His general attitude to my queries was one of polite tolerance. He was rather guarded, evincing a sort of quiet, offhanded amusement that I should concern myself with such things. I felt that he considered any discussion of the music business—with me, at any rate—something to be avoided at all costs. But he stated definitely that he considers any discussion of his fellow musicians somewhat unethical. (Come to think of it, I never have heard him really put down anyone behind his back, except in the mildest possible way.) Not all his fellow musicians share this reticence, however.
“In 1935, I was in the front row at the Texas Centennial to hear the band,” Jimmy Giuffre said. “Harry James was in it, Teddy Wilson and Lionel Hampton. I was in high school at the time, and this occasion was one of the most important influences in starting me on my musical career. At that time, I could do nothing but admire Benny’s playing—the great drive and projection, the fluidity, strong technical fluency and feeling. He’s had more influence on more musicians that anyone else that I can think of. Practically all clarinetists have fallen in behind him. They followed his lead, and it was a good lead.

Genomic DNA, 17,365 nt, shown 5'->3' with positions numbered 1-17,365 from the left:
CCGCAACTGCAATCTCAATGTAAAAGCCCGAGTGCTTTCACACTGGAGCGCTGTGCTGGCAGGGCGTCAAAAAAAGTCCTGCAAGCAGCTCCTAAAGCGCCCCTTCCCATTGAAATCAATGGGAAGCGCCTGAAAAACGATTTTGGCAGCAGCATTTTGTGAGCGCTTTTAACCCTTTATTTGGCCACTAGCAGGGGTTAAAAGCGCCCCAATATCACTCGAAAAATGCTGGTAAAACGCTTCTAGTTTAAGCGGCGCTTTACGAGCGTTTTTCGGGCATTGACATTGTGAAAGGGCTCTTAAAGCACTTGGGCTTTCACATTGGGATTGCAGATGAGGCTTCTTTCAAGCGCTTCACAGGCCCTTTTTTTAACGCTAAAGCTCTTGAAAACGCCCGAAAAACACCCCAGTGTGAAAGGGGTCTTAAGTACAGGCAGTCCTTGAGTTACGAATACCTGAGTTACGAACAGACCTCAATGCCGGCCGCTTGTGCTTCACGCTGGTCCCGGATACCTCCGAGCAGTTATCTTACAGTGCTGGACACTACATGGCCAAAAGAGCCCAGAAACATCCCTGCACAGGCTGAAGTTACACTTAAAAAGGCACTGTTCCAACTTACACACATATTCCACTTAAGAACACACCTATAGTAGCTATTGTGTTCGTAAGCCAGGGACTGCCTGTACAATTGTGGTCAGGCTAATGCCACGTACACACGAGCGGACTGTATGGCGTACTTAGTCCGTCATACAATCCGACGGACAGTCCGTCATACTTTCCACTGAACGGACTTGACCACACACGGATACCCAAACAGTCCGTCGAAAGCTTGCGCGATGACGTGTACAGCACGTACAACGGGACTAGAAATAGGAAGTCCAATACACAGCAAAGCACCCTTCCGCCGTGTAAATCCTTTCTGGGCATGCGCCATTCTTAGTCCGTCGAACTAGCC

“He’s tried to open up his recent groups to new trends but usually winds up by going back to his old way of doing things. I wrote an arrangement for him once when he had that bop band with Buddy Greco. It was called “Pretty Butterfly,” but he never used it. Why didn’t he use it? Well, if you applied the word ‘why’ to Benny Goodman, you would be in trouble. He throws curves regularly to most people. As an older musician, I think he fears a new era in music that is leaving him behind, so he tries it all for size, and if it doesn’t happen to fit, he discards it and goes back to his old familiar style. What he’s doing now isn’t really interesting to me anymore because it’s the same approach he’s used for 30 years. Now it’s the expected; then it was an innovation. That band he had in 1935 hasn’t ever been topped—Benny really knows how to make a band swing—he had good guys, but it was his know-how that made the thing so great.